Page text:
§ 17. Mr. Tam Dalyell (Linlithgow)
If he will make a statement on his plans for call-up of reservists. 
§ The Secretary of State for Defence (Mr. Geoffrey Hoon)
As I said earlier today in response to my hon. Friend the Member for Leyton and Wanstead (Harry Cohen), a call-out order was made on 14 October 2002 in support of operations in Afghanistan and related operations against international terrorism. That was purely for the continuation of existing operations. In line with our policy since the strategic defence review, any substantial new operation would require support from reservists. That would be the subject of a separate call-out order at the appropriate time.
§ Mr. Dalyell
Given that this has been not exactly the most glorious week in the history of the royal prerogative, and given that for a precedent relating to my right hon. Friend's previous answer we have to go back to the Korean war, if there is to be a call-up of reservists would it not at least be wise to come to the House of Commons—regardless of the royal prerogative—to seek a substantive motion of agreement by the House to the call-up of reservists?
§ Mr. Hoon
As I said earlier when asked the same question, there is a well-established procedure in the 20 House applying to the call-out of reserves, governed by an Act of Parliament. That requires the House to he informed in the usual way. My hon. Friend has long experience of the procedures of the House, so if he wants to debate the matter when the order is laid, he will, no doubt, find an opportunity to do so.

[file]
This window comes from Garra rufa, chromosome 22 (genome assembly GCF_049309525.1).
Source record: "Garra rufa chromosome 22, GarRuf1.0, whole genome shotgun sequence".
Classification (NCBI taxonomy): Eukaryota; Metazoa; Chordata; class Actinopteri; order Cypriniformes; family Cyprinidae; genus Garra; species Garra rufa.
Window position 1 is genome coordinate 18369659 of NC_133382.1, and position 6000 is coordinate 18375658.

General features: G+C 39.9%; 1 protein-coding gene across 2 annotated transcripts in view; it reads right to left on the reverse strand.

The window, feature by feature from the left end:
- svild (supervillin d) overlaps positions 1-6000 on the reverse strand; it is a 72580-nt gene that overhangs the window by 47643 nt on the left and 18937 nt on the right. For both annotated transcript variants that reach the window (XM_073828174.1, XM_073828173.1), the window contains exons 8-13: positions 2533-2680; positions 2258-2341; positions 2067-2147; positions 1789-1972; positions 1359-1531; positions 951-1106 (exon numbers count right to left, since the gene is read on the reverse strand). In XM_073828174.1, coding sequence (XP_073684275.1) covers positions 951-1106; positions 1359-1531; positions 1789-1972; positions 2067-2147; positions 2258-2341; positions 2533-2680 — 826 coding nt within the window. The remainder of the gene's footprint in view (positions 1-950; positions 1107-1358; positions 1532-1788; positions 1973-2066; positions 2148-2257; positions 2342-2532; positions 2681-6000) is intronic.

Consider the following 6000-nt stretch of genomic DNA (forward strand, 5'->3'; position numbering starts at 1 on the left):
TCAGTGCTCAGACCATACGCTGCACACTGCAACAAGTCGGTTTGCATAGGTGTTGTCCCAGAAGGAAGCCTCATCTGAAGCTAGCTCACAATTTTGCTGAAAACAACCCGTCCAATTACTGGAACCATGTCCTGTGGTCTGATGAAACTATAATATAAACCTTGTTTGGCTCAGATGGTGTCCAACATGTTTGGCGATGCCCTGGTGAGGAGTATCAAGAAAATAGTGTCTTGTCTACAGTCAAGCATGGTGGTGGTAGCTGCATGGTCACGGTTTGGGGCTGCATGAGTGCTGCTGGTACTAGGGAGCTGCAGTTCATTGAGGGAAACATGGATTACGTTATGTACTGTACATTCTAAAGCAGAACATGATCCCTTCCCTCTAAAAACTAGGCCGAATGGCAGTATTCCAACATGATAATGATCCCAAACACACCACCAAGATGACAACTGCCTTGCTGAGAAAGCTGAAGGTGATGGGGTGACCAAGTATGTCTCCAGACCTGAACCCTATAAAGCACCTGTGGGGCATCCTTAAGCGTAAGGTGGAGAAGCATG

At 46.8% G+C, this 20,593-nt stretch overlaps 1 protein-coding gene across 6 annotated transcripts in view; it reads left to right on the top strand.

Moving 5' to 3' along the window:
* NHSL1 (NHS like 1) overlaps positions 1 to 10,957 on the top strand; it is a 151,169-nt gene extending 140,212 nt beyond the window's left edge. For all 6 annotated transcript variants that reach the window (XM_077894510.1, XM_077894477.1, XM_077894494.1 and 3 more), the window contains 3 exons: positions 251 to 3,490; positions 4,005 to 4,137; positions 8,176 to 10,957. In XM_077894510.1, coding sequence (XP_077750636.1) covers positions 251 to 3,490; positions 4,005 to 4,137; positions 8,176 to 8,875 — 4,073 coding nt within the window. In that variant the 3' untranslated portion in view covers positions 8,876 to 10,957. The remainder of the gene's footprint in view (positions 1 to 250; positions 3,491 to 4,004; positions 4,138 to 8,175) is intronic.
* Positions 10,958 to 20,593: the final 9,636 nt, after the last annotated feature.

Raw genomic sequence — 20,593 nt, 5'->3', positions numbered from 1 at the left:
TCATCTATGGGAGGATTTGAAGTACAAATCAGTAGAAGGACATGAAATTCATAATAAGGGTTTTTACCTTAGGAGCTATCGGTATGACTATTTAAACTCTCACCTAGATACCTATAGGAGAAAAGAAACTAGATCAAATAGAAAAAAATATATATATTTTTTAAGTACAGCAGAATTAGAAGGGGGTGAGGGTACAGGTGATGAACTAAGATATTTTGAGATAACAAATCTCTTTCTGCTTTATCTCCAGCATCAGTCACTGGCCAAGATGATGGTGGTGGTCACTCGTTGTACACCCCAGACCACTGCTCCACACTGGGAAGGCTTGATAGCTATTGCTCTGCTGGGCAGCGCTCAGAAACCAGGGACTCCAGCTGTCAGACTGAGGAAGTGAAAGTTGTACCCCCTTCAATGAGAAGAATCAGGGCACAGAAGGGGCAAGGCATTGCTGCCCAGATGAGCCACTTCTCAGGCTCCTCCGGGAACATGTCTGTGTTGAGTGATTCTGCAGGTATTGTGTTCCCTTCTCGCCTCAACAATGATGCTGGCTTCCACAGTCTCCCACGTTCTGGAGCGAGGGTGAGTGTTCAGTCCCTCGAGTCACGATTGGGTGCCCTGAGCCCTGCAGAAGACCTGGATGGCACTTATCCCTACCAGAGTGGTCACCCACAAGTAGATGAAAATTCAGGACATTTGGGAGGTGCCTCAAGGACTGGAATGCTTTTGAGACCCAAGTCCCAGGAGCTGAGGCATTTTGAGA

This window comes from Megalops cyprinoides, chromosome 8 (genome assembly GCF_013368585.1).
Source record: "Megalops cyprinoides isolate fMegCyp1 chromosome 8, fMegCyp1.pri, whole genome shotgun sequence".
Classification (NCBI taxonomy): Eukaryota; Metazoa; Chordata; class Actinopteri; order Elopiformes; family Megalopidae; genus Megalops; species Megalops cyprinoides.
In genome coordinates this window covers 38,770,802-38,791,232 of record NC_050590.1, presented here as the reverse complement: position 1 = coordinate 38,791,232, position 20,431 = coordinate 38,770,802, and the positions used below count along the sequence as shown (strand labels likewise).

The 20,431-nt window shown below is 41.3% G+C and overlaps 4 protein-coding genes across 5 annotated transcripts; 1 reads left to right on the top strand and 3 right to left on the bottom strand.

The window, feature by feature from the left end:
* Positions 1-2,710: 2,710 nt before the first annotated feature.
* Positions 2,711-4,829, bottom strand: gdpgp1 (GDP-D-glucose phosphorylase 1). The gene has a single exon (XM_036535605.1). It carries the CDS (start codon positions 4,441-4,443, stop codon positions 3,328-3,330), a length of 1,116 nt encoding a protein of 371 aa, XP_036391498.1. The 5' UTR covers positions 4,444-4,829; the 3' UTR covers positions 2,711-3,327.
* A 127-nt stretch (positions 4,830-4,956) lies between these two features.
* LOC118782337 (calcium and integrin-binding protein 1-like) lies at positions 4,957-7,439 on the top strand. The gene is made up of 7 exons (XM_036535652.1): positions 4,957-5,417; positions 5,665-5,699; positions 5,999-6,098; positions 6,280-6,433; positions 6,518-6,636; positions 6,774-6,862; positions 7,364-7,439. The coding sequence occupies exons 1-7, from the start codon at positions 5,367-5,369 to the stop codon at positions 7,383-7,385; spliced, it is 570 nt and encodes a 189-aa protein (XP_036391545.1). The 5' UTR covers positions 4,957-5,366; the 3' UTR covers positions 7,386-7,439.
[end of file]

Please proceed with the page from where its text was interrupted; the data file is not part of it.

§ Mr. John Gummer (Suffolk, Coastal)
I wonder whether the Secretary of State will think again about his response. There is considerable doubt and concern about the possible purpose of recalling the reservists. The House needs to be properly informed and to have every opportunity to discuss any issue that might involve reserve personnel. I therefore ask the right hon. Gentleman to think again and to ensure that all of us have a proper chance to discuss that issue, which is not as open and closed as many in the past have been.
§ Mr. Hoon
To the best of my knowledge, the right hon. Gentleman was a member of the Cabinet when the relevant Act of Parliament passed through the House—off the top of my head, I believe it was in 1996. Existing procedures are therefore the responsibility not only of the current Government, but of that previous Government. That legislation, which builds on previous practice both of Governments and of the House, is something with which the right hon. Gentleman is entirely familiar. The procedure is well-established and does not require to be changed at this stage.